Judge John Hodgman Episode 177: D-I-Why?!


Chuck brings the case against his wife Emilie. Chuck performed a little surprise home renovation while Emilie was away. But Emilie isn't a fan of the finished look. Should Chuck fix it, or stand by while a contractor takes over?

You can find Chuck's podcast online at Stuff You Should Know.

Thanks to Rick Amick for suggesting this week's title! To suggest a title for a future episode, like Judge John Hodgman on Facebook. We regularly put a call for submissions.


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Submitted by Chuck


I love sysk and listened to

I love sysk and listened to this after Chuck mentioned it at the beginning of that podcast. I have never laughed so hard - everyone on the bus would have thought I was crazy. My partner has done exactly this same reno widening the doorway to one of our kitchen doorways and so I made him listen to this episode when I got home. Every single moulding and doorway height and width is different leading into our kitchen and loungeroom. And I am definitely going to use cut once measure nonce.

Better Than What I Thought...

This was much better work than I'd originally thought while listening to the show. Surprisingly, I am less concerned about the trim than I thought. During the show I may have gasped upon hearing he didn't match it, but there's slightly more leeway when it comes to painted trimwork. The floor? Ugh... There's not a great solution, particularly for the tile. He can use a slightly bigger threshold to cover the wood, but will need to match or get something close on the tile front. Good show!

Love & thingbetweens.

1. This was my favorite Judge John Hodgman podcast that I have listened to thus far. I can relate to this argument on so so so many levels.

2. I am going to start using the word "thingbetween" in my vocabulary on a regular basis.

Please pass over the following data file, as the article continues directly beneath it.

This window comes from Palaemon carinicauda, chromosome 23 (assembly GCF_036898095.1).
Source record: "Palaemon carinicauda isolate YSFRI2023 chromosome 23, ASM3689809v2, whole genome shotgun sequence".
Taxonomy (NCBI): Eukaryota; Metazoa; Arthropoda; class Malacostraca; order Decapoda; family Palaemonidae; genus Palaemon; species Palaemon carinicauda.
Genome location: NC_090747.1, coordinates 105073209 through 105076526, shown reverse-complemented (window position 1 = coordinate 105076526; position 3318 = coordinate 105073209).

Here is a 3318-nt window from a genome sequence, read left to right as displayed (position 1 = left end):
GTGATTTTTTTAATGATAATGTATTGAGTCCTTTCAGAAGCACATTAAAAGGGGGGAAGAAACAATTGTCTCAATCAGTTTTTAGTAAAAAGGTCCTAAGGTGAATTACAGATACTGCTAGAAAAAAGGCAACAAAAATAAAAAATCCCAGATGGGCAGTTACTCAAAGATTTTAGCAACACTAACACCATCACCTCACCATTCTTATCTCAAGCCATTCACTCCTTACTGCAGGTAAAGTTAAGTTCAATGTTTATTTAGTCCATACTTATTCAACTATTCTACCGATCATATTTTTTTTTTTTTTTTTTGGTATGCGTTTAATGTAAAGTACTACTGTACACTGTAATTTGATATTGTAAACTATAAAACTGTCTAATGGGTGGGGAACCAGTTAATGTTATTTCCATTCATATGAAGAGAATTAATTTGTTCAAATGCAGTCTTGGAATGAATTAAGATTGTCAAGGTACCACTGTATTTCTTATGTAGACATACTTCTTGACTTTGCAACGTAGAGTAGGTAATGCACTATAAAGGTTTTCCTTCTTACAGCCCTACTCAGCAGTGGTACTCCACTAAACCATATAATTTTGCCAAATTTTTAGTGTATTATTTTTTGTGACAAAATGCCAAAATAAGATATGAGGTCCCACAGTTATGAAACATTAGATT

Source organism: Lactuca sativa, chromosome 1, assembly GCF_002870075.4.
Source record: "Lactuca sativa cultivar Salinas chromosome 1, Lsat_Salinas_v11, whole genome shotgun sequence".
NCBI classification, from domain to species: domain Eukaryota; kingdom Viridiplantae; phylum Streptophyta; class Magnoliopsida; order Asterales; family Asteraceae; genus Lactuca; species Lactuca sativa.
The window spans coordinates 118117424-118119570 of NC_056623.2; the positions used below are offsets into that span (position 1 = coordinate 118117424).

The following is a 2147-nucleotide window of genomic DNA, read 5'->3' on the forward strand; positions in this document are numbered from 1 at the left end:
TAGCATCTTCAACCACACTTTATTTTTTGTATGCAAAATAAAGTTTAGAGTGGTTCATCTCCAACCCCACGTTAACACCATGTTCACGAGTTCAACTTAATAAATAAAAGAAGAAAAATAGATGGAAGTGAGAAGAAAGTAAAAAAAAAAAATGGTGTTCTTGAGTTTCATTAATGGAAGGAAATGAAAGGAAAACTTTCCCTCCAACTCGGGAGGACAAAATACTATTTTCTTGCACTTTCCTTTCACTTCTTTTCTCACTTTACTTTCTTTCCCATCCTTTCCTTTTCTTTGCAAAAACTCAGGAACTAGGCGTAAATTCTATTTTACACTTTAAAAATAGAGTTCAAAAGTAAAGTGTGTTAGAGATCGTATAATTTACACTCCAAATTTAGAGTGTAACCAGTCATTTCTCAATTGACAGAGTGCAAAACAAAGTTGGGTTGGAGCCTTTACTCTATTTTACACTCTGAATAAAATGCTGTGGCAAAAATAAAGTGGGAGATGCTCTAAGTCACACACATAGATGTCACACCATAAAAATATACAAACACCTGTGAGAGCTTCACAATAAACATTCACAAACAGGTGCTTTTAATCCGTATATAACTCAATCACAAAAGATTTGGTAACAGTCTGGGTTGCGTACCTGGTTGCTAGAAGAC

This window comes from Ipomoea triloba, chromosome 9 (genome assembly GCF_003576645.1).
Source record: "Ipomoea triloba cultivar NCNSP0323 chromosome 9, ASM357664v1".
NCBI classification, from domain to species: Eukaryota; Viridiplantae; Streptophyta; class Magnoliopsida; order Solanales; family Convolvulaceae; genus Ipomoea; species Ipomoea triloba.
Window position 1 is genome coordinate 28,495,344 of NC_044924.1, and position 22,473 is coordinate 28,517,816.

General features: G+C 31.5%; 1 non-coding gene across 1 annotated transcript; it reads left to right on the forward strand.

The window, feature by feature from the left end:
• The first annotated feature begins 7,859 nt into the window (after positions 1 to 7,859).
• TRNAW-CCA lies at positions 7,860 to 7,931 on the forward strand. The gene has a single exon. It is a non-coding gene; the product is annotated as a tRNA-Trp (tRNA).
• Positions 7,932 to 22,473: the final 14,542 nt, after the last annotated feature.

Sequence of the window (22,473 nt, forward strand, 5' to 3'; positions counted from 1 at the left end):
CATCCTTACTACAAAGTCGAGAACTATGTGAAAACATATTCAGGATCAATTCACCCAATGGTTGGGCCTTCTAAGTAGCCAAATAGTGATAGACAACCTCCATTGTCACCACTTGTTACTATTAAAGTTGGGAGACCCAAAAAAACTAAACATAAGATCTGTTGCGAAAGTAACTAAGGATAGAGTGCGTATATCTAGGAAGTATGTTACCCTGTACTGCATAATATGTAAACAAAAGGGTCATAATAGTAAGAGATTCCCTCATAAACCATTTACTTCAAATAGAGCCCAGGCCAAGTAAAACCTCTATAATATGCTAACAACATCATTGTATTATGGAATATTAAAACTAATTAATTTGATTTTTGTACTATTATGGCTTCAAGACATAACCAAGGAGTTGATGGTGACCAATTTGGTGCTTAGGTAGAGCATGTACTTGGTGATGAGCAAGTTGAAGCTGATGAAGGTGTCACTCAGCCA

Tuba Four!

I heartily enjoyed the Judge's old-timey pronunciation of two-by-four.

"But I wanted the one on the television!"

The work is less-than-professional. Fine. Chuck prioritized a lower priority project. Fine. It should be fixed. Fine. But sweet mercy, what is wrong with this world when you don't even acknowledge a sh'load of effort except a tiny tack-on at the end about some other successful projects?! Sexism against males is rarer, but I think this is one that needs to be called out. Emily, I'm afraid, comes off sounding extremely ungrateful in this. Yes all of the crapsmanship blah blah blah, but the guy spent his Saturday trying to fix your house! He could have spent his time in a myriad of other much more self-serving activities. I dare say, if the roles were reversed and Chuck was out of town and Emily re-painted the dining room an awful color and the podcast was spent belittling her and talking about her terrible painting ability and how she should accept she's terrible and grovel to a professional we would think you all were male chauvinist pigs! And rightly so! But apparently it's okay to do that to men?! I certainly enjoyed the ribbing of Chuck the nice-guy plenty, but not even once acknowledging his immense efforts and good intentions is a mistake in my view.

* Subject line is a reference to the granddaughter in Babe. Which is what this reminds me of.

C'mon Hobson, your judgement wasn't square!

Let me start out that I'm a total Chuck fan. I listen to sysk all the time. Chuck is awesome.

Judge Hobson missed the point when he heard the case. The heart of the issue was not that Chuck messed up their house (sorry Chuck but it's kind of the truth) but that he did it in a sneaky way when Emily was out of town. He knew he wouldn't get her to agree to fasttrack that project when they had agreed on other priorities. The doorway had gotten under his skin and instead of talking it out, he started the project when Emily was out of town and couldn't stop him. I love Chuck and think this was probably justified to himself as a surprise for Emily. He is a good guy, but it was not above board.

Judge was way too harsh on Chuckers as well. He should have had a contractor come in and fix it when Chuck wasn't there. Chuck shouldn't have to pay to have the work done(terrible for the DIY-er) and be humiliated on top of it. Instead, let Chuck take a class on this aspect on carpentry with dignity intact.

I really respect Emily for speaking up for Chuck and the projects that have turned out. Go Emily! They have saved money and been pleased with the results in the past. We all want Chuck to continue to grow as a carpenter and respect his learning process. Go Chuck.

The crux of the issue was the way Chuck went about the choice and timing of the project. For that reason Chuck should have to pay for a contractor to fix it right away as restitution and as a compensory gesture he should also pay for another of Emily's top projects as well; also done by a contractor. Humuliation goes too far Hobson!

please fix it